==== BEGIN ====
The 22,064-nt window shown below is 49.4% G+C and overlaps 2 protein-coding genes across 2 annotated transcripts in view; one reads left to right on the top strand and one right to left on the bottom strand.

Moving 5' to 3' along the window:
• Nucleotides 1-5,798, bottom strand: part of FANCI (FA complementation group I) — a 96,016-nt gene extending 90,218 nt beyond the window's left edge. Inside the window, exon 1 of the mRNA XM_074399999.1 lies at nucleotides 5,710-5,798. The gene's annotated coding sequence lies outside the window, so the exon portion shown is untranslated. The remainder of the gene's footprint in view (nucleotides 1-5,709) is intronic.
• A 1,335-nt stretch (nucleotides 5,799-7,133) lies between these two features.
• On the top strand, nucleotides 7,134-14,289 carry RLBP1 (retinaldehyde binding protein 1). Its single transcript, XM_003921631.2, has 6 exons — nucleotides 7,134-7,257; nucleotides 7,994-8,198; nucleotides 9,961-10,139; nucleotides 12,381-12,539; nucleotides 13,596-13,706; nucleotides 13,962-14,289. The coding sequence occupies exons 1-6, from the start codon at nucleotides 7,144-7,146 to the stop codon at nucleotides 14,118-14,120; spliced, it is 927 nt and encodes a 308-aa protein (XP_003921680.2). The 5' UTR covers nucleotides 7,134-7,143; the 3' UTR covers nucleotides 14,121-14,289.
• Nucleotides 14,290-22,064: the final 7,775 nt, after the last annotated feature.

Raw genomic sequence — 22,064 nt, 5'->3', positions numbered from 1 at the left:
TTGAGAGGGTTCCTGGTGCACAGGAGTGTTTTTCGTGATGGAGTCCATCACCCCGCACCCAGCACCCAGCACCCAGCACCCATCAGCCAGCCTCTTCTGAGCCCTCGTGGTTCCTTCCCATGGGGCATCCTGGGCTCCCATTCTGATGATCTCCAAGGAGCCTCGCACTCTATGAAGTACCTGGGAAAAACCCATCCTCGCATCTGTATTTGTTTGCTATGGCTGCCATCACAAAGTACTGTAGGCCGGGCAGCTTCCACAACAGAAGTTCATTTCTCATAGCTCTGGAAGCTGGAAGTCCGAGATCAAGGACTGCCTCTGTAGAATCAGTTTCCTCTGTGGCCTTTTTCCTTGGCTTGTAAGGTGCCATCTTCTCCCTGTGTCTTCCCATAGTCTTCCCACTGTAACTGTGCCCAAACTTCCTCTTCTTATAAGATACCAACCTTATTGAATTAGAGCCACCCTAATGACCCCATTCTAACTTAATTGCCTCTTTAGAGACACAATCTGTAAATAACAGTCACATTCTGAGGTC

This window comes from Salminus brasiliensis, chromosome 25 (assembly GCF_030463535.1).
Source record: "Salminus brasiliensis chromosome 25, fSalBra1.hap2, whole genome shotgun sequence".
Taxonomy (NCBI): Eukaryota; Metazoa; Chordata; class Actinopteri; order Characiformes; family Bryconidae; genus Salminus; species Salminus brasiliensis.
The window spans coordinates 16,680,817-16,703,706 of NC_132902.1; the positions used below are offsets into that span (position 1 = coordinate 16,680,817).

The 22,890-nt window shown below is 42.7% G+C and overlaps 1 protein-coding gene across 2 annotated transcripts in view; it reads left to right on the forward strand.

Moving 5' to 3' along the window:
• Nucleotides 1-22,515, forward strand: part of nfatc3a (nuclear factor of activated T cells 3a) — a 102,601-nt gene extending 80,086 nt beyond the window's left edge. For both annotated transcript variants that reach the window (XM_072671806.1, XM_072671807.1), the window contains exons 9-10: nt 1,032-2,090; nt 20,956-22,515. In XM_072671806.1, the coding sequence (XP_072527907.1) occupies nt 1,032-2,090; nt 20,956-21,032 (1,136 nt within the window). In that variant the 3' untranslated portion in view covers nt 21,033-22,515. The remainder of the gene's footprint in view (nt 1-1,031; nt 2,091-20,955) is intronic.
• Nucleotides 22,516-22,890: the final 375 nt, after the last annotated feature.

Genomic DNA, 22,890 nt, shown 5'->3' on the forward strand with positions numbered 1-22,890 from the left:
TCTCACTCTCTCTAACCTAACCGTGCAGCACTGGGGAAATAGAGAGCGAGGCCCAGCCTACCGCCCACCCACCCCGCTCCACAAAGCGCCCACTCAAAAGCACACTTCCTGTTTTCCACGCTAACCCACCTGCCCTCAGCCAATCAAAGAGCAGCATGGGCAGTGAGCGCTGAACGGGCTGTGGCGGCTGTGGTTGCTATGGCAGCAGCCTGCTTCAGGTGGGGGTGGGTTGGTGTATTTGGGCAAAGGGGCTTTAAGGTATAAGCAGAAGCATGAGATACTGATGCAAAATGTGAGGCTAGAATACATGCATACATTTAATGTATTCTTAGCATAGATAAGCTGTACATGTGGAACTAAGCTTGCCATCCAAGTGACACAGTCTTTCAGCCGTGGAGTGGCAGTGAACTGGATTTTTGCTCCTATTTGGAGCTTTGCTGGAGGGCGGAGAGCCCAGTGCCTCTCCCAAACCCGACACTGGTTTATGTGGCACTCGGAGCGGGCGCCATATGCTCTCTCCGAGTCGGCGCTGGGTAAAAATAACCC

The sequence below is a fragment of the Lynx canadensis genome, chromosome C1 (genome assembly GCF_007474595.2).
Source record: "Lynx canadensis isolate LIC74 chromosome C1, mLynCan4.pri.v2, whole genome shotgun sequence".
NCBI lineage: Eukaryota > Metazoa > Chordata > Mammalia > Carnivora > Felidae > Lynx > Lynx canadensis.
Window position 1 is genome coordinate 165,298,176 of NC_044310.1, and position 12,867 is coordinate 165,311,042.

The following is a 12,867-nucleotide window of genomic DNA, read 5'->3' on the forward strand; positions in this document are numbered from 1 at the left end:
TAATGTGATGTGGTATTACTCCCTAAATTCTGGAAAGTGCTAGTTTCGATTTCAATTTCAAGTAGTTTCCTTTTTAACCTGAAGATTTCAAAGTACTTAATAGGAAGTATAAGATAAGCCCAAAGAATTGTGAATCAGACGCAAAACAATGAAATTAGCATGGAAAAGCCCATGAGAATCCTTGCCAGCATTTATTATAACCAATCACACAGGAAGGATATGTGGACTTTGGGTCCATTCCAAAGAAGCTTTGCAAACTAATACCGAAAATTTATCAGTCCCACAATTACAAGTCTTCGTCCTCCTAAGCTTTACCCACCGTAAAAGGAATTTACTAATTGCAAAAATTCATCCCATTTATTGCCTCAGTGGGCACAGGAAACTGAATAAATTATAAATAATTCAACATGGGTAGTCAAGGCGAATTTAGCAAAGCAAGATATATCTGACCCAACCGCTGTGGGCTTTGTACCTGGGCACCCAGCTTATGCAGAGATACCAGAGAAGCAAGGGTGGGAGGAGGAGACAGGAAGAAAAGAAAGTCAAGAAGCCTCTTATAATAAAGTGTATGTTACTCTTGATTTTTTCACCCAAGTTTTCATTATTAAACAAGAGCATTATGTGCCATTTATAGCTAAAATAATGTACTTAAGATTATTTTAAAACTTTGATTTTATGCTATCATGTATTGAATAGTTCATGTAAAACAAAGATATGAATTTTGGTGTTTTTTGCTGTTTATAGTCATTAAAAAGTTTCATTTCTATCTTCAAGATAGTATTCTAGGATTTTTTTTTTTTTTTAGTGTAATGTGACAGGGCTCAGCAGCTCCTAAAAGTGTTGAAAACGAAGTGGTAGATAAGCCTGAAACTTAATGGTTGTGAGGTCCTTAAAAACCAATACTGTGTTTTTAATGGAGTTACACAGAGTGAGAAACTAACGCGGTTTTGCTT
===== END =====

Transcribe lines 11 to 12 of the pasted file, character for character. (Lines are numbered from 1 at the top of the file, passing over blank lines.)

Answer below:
Taxonomy (NCBI): Eukaryota; Metazoa; Chordata; class Actinopteri; order Characiformes; family Bryconidae; genus Salminus; species Salminus brasiliensis.
The window spans coordinates 16,680,817-16,703,706 of NC_132902.1; the positions used below are offsets into that span (position 1 = coordinate 16,680,817).